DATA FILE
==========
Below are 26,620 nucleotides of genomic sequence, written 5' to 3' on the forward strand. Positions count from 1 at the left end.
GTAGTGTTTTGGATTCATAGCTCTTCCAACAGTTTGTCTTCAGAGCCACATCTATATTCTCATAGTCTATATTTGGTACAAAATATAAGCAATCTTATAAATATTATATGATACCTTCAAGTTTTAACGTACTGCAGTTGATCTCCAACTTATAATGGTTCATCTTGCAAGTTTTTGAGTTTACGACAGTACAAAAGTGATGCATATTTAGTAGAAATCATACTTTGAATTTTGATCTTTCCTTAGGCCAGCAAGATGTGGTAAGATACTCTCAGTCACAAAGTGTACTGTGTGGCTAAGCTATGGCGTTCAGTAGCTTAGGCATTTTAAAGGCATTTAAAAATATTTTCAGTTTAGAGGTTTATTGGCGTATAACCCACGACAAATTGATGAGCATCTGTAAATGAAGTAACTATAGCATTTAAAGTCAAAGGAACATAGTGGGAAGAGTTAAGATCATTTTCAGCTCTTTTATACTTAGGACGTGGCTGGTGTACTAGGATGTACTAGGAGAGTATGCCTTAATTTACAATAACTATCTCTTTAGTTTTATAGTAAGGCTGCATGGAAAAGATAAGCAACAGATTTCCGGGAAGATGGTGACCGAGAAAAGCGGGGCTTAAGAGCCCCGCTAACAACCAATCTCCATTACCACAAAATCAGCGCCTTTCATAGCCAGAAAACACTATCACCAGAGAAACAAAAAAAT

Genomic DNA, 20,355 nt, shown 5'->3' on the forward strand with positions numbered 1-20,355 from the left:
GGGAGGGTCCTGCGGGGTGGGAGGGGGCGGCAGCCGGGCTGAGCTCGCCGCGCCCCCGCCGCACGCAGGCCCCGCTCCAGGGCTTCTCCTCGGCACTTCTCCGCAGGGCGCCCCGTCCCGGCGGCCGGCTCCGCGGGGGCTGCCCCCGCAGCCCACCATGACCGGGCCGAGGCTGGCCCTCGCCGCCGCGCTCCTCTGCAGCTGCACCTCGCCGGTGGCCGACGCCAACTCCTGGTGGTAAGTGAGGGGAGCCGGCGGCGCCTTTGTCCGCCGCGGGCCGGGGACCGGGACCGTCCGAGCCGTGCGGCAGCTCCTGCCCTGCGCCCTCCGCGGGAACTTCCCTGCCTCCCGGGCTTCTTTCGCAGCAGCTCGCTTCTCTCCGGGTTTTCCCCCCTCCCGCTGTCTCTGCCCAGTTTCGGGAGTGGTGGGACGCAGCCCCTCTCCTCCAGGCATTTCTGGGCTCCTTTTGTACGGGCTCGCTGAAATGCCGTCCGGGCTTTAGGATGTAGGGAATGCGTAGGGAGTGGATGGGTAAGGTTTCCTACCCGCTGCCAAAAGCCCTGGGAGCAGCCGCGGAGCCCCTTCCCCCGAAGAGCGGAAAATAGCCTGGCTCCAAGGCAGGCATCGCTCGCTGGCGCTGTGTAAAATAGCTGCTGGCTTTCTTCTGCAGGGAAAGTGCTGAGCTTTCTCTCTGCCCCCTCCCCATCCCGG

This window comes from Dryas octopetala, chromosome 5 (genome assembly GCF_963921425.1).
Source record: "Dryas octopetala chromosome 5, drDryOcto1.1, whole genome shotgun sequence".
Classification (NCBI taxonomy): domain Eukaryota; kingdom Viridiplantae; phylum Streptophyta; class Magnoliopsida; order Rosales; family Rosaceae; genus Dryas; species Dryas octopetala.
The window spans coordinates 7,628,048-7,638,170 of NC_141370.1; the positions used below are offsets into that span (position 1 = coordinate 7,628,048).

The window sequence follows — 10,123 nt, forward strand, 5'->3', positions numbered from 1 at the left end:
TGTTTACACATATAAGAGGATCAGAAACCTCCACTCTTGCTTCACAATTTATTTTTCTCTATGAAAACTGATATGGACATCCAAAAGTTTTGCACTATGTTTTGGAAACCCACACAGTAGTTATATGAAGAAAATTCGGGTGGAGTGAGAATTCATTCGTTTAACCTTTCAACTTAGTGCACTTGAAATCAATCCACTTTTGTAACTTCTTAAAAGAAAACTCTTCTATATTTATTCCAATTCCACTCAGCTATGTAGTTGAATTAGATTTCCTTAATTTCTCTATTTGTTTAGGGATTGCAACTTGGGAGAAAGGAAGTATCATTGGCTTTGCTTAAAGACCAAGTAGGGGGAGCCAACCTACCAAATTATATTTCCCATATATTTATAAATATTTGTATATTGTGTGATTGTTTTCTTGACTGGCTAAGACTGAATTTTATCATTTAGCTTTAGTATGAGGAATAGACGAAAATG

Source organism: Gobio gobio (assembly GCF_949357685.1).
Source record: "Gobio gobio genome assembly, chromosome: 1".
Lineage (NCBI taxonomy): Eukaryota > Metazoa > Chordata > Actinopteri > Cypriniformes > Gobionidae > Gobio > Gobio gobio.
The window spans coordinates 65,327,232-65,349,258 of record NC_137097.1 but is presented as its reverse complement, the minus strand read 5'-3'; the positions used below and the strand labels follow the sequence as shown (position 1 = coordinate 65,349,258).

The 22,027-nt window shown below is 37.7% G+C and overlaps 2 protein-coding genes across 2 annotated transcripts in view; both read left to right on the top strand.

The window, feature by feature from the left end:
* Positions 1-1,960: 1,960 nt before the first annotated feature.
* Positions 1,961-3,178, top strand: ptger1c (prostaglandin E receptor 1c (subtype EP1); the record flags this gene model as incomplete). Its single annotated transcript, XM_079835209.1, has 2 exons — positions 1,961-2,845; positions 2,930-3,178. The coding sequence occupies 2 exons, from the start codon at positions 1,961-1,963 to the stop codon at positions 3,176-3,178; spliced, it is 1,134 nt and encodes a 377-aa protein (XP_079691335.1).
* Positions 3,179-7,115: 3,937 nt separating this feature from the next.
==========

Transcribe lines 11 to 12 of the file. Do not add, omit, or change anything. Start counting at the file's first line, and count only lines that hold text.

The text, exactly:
Source organism: Gobio gobio (assembly GCF_949357685.1).
Source record: "Gobio gobio genome assembly, chromosome: 1".